Demographic characteristics, tumor side, tumor location, tumor size, histological tumor type, Fuhrman grade, presence of necrosis, and follow-up time after PN were recorded. eGFR levels were calculated using age, sex, race and preoperative creatinine levels via the formula of modification of diet in renal disease (6). An eGFR level over 60 mL/min/1.73 m2 was defined as normal or near-normal kidney function. Lower levels were classified as stage 3 or higher CKD (6). Presence of additional diseases, smoking history, preoperative American Society of Anesthesiologists’’ (ASA) score,  preoperative Eastern Cooperative Oncology Group (ECOG) performance status, and presence of preoperative proteinuria (none/mild/moderate/severe) were also recorded. Age-adjusted Charlson Comorbidity index (ACCI), Preoperative score to predict postoperative mortality (POSPOM), RENAL nephrometry score, and PADUA score were evaluated using preoperative demographic and clinical data. Type of ischemia (cold, warm or off-clamp), cold or warm ischemia times, type of arterial clamping technique (segmental or total), for patients in whom ischemia was done, total operative time, amount of blood loss during operation and perioperative blood transfusion status were recorded. eGFR values of the patients were recorded on the first postoperative day, and also on the 1st, 3rd, 6th, and 12th months. The eGFR value at the last check-up was also recorded.

In our clinical approach, type of ischemia (cold, warm or off-clamp) and arterial clamping technique (segmental or total) were decided according to tumor status and surgeon’s preference at the time of operation. Intravenous (i.v.) mannitol was administered in all patients undergoing ischemia by clamping the renal pedicle.

RENAL Nephrometry Score and PADUA Score

These two scores categorize renal masses in terms of tumor complexity for surgical decision-making and evaluate the suitability of cT1 stage renal masses for PN. Both scores evaluate tumor size as maximal diameter, exophytic or endophytic properties of the tumor, nearness of tumor’s deepest portion to the collecting system or renal sinus, and the location relative to the polar line. RENAL score classifies tumors into three risk groups in terms of PN feasibility: low-risk (score 4-6), intermediate-risk (score 7-9), and high-risk (score 10-12). According to PADUA score, tumors are stratified into low-risk (score 6-7), intermediate-risk (score 8-9), and high-risk groups (score ≥10) (7).

Calculation of Renal Parenchymal Volume

The volume of normal or pathological structures whose borders can be distinguished on computed tomography (CT) or magnetic resonance imaging images can be calculated by the Cavalieri method (8). Firstly, the volume to be calculated is divided into parallel slices of equal thickness. The cross-sectional surface area of each slice is found and multiplied by the thickness of the slice to calculate the volume of each slice. The total volume of the structure is calculated by adding the volumes of each slices.We calculated renal parenchymal volume (RPV) on preoperative and postoperative CT images by this method. In addition, the percent change of RPV was calculated as follows:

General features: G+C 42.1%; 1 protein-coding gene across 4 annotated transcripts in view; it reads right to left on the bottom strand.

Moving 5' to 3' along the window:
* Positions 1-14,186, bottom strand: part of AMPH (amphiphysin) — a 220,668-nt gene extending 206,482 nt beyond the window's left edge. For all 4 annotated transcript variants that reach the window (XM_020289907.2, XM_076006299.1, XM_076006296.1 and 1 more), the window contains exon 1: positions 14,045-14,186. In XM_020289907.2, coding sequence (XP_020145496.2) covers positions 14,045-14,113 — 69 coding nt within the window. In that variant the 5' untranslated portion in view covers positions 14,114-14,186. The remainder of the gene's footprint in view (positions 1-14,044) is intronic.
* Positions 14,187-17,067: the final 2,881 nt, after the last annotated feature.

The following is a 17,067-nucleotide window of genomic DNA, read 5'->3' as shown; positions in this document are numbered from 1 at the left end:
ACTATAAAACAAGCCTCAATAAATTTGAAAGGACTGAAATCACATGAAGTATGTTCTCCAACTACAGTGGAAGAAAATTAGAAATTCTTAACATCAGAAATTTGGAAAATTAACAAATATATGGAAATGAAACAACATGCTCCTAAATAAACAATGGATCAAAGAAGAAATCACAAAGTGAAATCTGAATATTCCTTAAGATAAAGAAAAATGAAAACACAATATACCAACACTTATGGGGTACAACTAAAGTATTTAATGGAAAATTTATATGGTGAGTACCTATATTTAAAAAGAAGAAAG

(preoperative RPV - postoperative RPV) / preoperative RPV × 100%.

Age-adjusted Charlson Comorbidity Index

This index is used to predict 30-day mortality in patients with trauma or diseases requiring immediate radical surgical intervention (9). Presence and severity of 19 different co-morbidities (such as cardiovascular, pulmonary, gastrointestinal, urological, neurological or hematological diseases) are evaluated. For each parameter, a total score is formed by giving scores between 1 and 6. In each case over the age of fifty, one more point is added for each decade.

Preoperative score to Predict Postoperative Mortality

It is a risk score that can predict the probability of in-hospital mortality, evaluate general health status of the patient and help physicians make clinical decisions for patients before surgery. Seventeen predictive factors including age, cardiovascular, cerebrovascular, pulmonary, nephrologic, urologic, endocrine and oncologic pathologies are defined in this scoring system. A total score of greater than 28 indicates a worse prognosis (10).

Eastern Cooperative Oncology Group Performance Status

This scale assesses the overall well-being of oncology patients. This scale is scored from 0 to 5 with 0 indicating normal health status and 5 - death (11).

American Society of Anesthesiologists Physical Status Classification System

This system was defined in 1941 by the ASA. It is used to assess and classify a patient’s preoperative physical health status  from 0 to 4 according to possible perioperative risks (12).

Statistical Analysis

Normality of continuous variables was evaluated using the Kolmogorov-Smirnov and Shapiro-Wilk tests. Normally distributed variables were expressed as mean ± standard deviation. Non-normally distributed variables were expressed as median (25th percentile - 75th percentile). Binary logistic regression analysis was used to determine the predictive factors for declines in eGFR values. Spearman’s correlation coefficient was used for determining correlations between postoperative loss of eGFR and the other parameters. In the postoperative period, survival time without stage ≥3 chronic kidney disease was analyzed by the Kaplan-Meier method and differences between patient subgroups were evaluated by the log-rank test. A p value of <0.05 was considered statistically significant. All statistical analyses were performed using the IBM SPSS Statistics 23 (IBM, Armonk, NY USA).


A total of 61 patients with complete data and a median age of 59 (range 35-73) years were included in this study. Patient and tumor characteristics are shown in Table 1. Changes in eGFR at postoperative follow-up are shown in Figure 1. No significant difference was observed between the eGFR values at the postoperative 12th month and the last eGFR values during the median follow-up of 30 months follow-up (p=0.879), but there were significant differences between the eGFR values in all other time periods (p<0.001).